Tax Notes – Massage, Bodywork, and Somatic Services
Effective October 1, 2006, an amendment to the Sales and Use Tax Act imposes sales tax on the sale, except for resale, of “massage, bodywork or somatic services,” except when provided pursuant to a “doctor’s prescription.” L. 2006, c.44, section 3, codified in N.J.S.A. 54:32B-3(b)(9).
Massage, Bodywork, Somatic Services
“Massage, bodywork and somatic services” means systems of activity of structured touch which include holding, applying pressure, positioning and mobilizing soft tissue of the body by manual technique and use of visual, kinesthetic, auditory and palpating skills to assess the body for purposes of applying massage, bodywork or somatic principles. Such application may, for example, include the use of therapies such as heliotherapy or hydrotherapy, the use of moist hot and cold external applications, and external application of herbal or topical preparations.
The sales tax applies to massage, bodywork, and somatic services that are rendered in New Jersey. There is no New Jersey use tax on those services received outside the State.
For purposes of the Sales and Use Tax Act, massage, bodywork, and somatic services are not deemed to include the following: services rendered by persons licensed in the following medical and medical-related fields, when they are performing services they are authorized to perform within the scope of their licenses: medical doctors (M.D.), doctors of osteopathy (O.D.), dentists, chiropractors, physical therapists, registered nurses (R.N.), podiatrists (D.P.M.), or certified midwives (CM); or acupuncture; or cosmetic and beauty services such as manicures and pedicures, cosmetic facials and cosmetic wraps, depilatory services, hair styling, and other services that are designed primarily to enhance appearance or cleanliness.
The taxability of the services does not depend upon the type of facility where the services are performed. Massage, bodywork, and somatic services are taxable regardless of whether they are performed in a massage-only facility, a clinic, a spa, an athletic facility or other location, unless they are performed by a massage, bodywork, or somatic practitioner pursuant to a doctor’s prescription, as detailed below.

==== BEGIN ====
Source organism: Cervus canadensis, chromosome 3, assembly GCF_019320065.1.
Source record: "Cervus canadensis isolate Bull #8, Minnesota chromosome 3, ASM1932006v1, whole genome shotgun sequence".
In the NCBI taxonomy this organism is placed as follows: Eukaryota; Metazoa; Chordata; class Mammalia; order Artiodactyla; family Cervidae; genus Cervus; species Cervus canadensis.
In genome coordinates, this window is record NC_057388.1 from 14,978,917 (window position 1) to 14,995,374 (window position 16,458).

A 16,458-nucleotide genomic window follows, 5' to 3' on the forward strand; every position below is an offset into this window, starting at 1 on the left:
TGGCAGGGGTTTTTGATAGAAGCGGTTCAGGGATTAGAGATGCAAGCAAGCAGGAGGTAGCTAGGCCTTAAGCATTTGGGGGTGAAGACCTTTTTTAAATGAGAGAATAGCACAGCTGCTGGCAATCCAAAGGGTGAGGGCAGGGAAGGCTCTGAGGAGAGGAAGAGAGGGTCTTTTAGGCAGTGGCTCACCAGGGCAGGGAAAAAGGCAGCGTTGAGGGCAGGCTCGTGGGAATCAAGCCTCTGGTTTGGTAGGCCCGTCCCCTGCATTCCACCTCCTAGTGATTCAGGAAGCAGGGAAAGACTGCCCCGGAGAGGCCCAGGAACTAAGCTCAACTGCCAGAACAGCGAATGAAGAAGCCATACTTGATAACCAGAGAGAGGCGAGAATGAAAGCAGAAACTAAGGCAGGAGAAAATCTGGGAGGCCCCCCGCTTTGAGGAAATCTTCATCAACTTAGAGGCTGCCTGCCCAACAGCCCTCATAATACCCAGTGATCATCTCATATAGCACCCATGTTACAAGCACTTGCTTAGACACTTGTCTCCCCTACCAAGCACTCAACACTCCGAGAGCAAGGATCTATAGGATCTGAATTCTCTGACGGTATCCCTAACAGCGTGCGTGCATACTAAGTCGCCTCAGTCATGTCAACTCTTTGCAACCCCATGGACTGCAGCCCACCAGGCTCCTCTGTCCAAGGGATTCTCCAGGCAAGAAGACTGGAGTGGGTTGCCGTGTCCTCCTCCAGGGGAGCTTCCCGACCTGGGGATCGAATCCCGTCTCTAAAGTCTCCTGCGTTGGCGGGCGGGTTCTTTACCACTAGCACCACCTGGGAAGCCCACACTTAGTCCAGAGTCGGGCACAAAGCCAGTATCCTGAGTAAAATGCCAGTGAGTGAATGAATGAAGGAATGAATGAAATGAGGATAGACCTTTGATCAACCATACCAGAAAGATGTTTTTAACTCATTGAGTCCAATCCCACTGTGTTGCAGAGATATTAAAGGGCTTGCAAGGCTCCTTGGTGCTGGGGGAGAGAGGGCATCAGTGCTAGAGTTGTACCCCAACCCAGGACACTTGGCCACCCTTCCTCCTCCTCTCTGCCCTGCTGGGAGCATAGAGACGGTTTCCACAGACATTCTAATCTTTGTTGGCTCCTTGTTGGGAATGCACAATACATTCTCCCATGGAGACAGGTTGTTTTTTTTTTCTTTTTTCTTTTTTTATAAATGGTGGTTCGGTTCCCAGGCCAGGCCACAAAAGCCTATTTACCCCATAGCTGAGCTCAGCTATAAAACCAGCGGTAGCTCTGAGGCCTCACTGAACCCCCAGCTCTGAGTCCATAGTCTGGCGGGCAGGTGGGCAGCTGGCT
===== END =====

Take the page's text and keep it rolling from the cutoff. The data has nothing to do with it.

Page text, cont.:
For purposes of this Sales and Use Tax Act provision, a “doctor’s prescription” for massage, bodywork, or somatic services will mean direction by a licensed medical doctor (M.D.), osteopath (O.D.), chiropractor, podiatrist (D.P.M.), psychologist with a doctorate in psychology, or dentist for initiation of massage, bodywork, or somatic services for a patient for whom the medical doctor, osteopath, chiropractor, podiatrist, psychologist, or dentist is providing treatment or consultation services within the scope of his or her license. This direction must be in writing, and must contain the following: name of patient; name and signature of referring medical doctor, osteopath, chiropractor, podiatrist, psychologist, or dentist; purpose of the referral and description of conditions or needs to be addressed by the massage, bodywork, or somatic therapy. Massage, bodywork, or somatic services provided without a doctor’s prescription, are taxable.
Contracted Services and Employee Services:
The tax on massage, bodywork, and somatic services is imposed on the customer. Masseurs and other service providers who are employed to perform these taxable services do not collect sales tax from their employers on their salaries. Masseurs and other service providers who work for a professional office, athletic facility, spa, clinic, or other facility as independent contractors should not collect sales tax from the facility on the fees they charge to the facility. They should instead enter into a resale agreement with the facility, specifying that the facility, rather than the individual practitioner, will be responsible for collecting sales tax from clients on any taxable receipts for massage, bodywork, and somatic services. This agreement will take the place of a resale certificate, and copy should be retained by both the facility and the masseur or other service provider for at least four years. The individual or business billing the client for the services collects the tax.
Gift certificates, whether for a dollar amount specified on the certificate or for a specific service, are not taxable at the time when the certificate is sold. Sales tax will be due when massage, bodywork, or somatic services are provided to the gift certificate holder, unless a doctor’s prescription for the services has been provided to the practitioner.
Massages for Animals:
The change in the law is deemed to apply only to services provided to humans. The policies regarding sales and use tax treatment of massages for non-human animals remain the same and are as follow. Massages performed by veterinarians and their staff are exempt from sales tax. Massages performed by a service provider other than a veterinarian, but prescribed by a veterinarian, are also exempt. Rub downs, calming touch techniques, and other massage-like activities performed as part of animal grooming are treated as part of grooming, which is a taxable service.